• Invest in the recruitment, retention, and ongoing support of educators of color.
  • Expand mentorship programs for newer educators as well as preparation for the Massachusetts’ teacher certification exam.
  • Build a human capital pipeline to support and foster leadership development within schools and as a pathway to Central Office leadership, including by strengthening paid internal fellowship programs and allowing teachers to take roles in Central Office and then have the option to return to the classroom.
  • Support the human needs of educators, with adequate support staff to minimize burnout, quality coaching, and mental health services.
  • Provide adequate administrative space for teachers and school staff to work privately and collaborate with their colleagues.
  • Listen to the voices of teachers in creating rigorous, age-appropriate, anti-racist curricula.
  • Offer professional development specifically designed to fulfill the needs of ESL teachers and special educators.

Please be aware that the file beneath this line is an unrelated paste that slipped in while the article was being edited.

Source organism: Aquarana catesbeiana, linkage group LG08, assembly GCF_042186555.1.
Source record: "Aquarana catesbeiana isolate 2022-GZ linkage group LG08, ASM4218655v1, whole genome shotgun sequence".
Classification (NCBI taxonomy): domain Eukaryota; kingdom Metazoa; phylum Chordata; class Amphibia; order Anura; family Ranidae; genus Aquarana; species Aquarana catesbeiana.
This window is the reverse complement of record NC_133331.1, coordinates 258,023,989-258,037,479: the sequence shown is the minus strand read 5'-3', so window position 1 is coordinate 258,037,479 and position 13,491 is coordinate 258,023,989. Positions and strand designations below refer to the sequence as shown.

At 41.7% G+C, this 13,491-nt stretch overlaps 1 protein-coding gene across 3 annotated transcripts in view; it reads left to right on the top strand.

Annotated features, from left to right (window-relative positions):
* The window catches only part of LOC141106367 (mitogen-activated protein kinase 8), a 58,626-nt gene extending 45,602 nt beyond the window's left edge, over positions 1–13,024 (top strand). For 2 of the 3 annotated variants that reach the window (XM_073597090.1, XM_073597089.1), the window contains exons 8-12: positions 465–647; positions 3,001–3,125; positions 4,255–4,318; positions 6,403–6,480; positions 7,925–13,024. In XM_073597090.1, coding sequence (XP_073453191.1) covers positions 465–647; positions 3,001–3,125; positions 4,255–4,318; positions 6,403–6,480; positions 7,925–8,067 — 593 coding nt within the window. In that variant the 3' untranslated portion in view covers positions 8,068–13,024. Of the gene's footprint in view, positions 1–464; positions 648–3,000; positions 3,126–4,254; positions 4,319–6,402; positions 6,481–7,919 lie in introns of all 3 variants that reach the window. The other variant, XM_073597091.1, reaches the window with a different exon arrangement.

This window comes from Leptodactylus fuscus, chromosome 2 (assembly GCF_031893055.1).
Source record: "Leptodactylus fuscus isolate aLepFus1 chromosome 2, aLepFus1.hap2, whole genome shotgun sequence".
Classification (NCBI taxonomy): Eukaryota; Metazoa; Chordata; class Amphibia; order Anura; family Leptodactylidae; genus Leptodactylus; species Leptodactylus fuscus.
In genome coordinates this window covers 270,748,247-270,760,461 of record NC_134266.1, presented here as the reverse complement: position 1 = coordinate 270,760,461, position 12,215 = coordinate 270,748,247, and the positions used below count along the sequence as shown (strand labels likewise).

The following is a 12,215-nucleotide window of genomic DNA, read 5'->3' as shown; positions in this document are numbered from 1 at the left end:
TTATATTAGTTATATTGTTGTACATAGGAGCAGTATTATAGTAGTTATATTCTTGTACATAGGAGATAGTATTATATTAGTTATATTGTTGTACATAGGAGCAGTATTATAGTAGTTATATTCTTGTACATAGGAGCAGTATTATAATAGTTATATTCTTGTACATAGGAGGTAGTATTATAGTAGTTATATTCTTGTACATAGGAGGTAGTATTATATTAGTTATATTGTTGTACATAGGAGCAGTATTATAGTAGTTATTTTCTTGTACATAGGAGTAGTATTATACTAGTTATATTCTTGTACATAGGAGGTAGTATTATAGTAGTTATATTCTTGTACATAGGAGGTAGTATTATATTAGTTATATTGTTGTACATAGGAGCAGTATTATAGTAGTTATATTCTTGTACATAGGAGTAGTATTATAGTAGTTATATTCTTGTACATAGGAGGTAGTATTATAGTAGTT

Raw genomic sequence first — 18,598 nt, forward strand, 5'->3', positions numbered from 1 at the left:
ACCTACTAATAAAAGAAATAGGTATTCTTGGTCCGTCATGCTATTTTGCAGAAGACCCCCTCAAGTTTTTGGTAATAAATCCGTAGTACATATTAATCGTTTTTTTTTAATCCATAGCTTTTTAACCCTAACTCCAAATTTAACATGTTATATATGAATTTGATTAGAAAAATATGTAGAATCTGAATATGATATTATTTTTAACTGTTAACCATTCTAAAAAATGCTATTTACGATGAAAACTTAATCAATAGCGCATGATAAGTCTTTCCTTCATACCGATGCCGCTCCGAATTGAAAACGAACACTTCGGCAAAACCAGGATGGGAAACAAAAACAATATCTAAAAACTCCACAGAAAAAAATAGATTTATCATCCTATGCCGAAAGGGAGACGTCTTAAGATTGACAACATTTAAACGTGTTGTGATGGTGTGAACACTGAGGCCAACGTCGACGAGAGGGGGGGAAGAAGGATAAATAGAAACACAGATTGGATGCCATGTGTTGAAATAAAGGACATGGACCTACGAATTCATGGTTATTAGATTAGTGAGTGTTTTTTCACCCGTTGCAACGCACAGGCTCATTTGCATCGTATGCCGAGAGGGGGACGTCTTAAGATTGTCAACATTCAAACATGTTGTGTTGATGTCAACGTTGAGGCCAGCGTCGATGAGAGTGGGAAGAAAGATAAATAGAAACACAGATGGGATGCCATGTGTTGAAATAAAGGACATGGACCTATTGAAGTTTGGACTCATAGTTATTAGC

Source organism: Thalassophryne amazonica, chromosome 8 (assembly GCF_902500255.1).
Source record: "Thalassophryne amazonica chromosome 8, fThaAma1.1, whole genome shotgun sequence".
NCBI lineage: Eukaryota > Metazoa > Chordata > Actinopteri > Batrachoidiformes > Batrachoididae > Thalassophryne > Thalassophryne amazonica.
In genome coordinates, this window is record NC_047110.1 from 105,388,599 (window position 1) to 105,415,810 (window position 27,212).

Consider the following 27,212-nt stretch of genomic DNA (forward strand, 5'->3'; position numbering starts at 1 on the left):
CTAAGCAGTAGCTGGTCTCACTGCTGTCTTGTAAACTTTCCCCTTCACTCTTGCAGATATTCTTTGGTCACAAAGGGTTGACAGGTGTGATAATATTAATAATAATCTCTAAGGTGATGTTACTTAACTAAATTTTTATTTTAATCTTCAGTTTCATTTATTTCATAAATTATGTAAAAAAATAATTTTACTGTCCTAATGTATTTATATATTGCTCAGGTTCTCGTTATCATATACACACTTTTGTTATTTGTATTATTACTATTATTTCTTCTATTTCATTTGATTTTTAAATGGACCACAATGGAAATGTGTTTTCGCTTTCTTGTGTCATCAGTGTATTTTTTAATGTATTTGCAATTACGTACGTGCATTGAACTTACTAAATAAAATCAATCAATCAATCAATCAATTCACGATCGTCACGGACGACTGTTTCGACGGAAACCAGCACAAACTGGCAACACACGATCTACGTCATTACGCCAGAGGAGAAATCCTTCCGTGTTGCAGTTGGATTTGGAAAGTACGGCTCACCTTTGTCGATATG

• Create a Teacher Advisory Board to provide teachers authentic voice in policy decisions that impact them.
  • Commit to the co-teaching model of inclusion to ensure teachers can properly meet the variety of needs of students in inclusion classrooms.
  • Lead with the vision that by providing students and families access to supports for the whole child, teachers’ jobs become more sustainable and fulfilling. When the physical and emotional needs of children are met, then academic learning can be the primary focus of classrooms.


Boston’s technology, innovation, and scientific research ecosystem has long made it a hub that attracts a diverse group of people and talent from around the world. How can the city maintain and foster its international status as a technological hub and attract immigrant scientists to strengthen the diversity, culture, and economic activity of Boston?

Representation matters. Immigrant communities must see themselves reflected in the business, culture, and neighborhoods that make up Boston. Our city is young, diverse, and innovative—we must urgently lean into this strength to change our local dynamic and national reputation, so Boston becomes a welcoming, integrated, and thriving environment for immigrants and their families. We must foster an ecosystem that elevates BIPOC professionals with networks and opportunities to thrive.